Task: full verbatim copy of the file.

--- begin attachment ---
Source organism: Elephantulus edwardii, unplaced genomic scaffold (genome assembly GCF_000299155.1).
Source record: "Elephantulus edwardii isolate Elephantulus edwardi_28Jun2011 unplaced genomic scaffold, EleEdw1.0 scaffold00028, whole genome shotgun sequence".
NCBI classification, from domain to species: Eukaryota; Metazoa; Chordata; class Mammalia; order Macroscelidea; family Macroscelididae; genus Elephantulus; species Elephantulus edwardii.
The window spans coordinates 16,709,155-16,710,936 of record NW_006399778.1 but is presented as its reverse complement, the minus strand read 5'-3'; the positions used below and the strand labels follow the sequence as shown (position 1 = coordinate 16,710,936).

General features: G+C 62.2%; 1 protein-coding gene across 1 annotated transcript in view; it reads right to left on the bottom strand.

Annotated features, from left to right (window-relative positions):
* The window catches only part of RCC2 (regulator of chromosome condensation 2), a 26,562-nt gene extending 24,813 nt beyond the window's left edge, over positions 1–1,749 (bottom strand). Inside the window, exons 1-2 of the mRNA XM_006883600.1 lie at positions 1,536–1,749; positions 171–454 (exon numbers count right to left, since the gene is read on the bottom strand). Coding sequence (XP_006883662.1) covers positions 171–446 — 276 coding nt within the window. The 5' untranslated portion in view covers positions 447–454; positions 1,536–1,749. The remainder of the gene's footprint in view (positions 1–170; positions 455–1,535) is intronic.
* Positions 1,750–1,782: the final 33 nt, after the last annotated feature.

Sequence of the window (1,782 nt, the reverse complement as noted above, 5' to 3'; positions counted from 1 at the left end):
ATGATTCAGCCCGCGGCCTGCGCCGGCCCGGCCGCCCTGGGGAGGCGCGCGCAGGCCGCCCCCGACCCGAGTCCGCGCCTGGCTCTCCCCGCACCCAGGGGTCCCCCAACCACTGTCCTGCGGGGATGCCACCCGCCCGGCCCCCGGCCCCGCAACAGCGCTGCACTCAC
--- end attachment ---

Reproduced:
Source organism: Elephantulus edwardii, unplaced genomic scaffold (genome assembly GCF_000299155.1).
Source record: "Elephantulus edwardii isolate Elephantulus edwardi_28Jun2011 unplaced genomic scaffold, EleEdw1.0 scaffold00028, whole genome shotgun sequence".
NCBI classification, from domain to species: Eukaryota; Metazoa; Chordata; class Mammalia; order Macroscelidea; family Macroscelididae; genus Elephantulus; species Elephantulus edwardii.
The window spans coordinates 16,709,155-16,710,936 of record NW_006399778.1 but is presented as its reverse complement, the minus strand read 5'-3'; the positions used below and the strand labels follow the sequence as shown (position 1 = coordinate 16,710,936).

General features: G+C 62.2%; 1 protein-coding gene across 1 annotated transcript in view; it reads right to left on the bottom strand.

Annotated features, from left to right (window-relative positions):
* The window catches only part of RCC2 (regulator of chromosome condensation 2), a 26,562-nt gene extending 24,813 nt beyond the window's left edge, over positions 1–1,749 (bottom strand). Inside the window, exons 1-2 of the mRNA XM_006883600.1 lie at positions 1,536–1,749; positions 171–454 (exon numbers count right to left, since the gene is read on the bottom strand). Coding sequence (XP_006883662.1) covers positions 171–446 — 276 coding nt within the window. The 5' untranslated portion in view covers positions 447–454; positions 1,536–1,749. The remainder of the gene's footprint in view (positions 1–170; positions 455–1,535) is intronic.
* Positions 1,750–1,782: the final 33 nt, after the last annotated feature.

Sequence of the window (1,782 nt, the reverse complement as noted above, 5' to 3'; positions counted from 1 at the left end):
ATGATTCAGCCCGCGGCCTGCGCCGGCCCGGCCGCCCTGGGGAGGCGCGCGCAGGCCGCCCCCGACCCGAGTCCGCGCCTGGCTCTCCCCGCACCCAGGGGTCCCCCAACCACTGTCCTGCGGGGATGCCACCCGCCCGGCCCCCGGCCCCGCAACAGCGCTGCACTCAC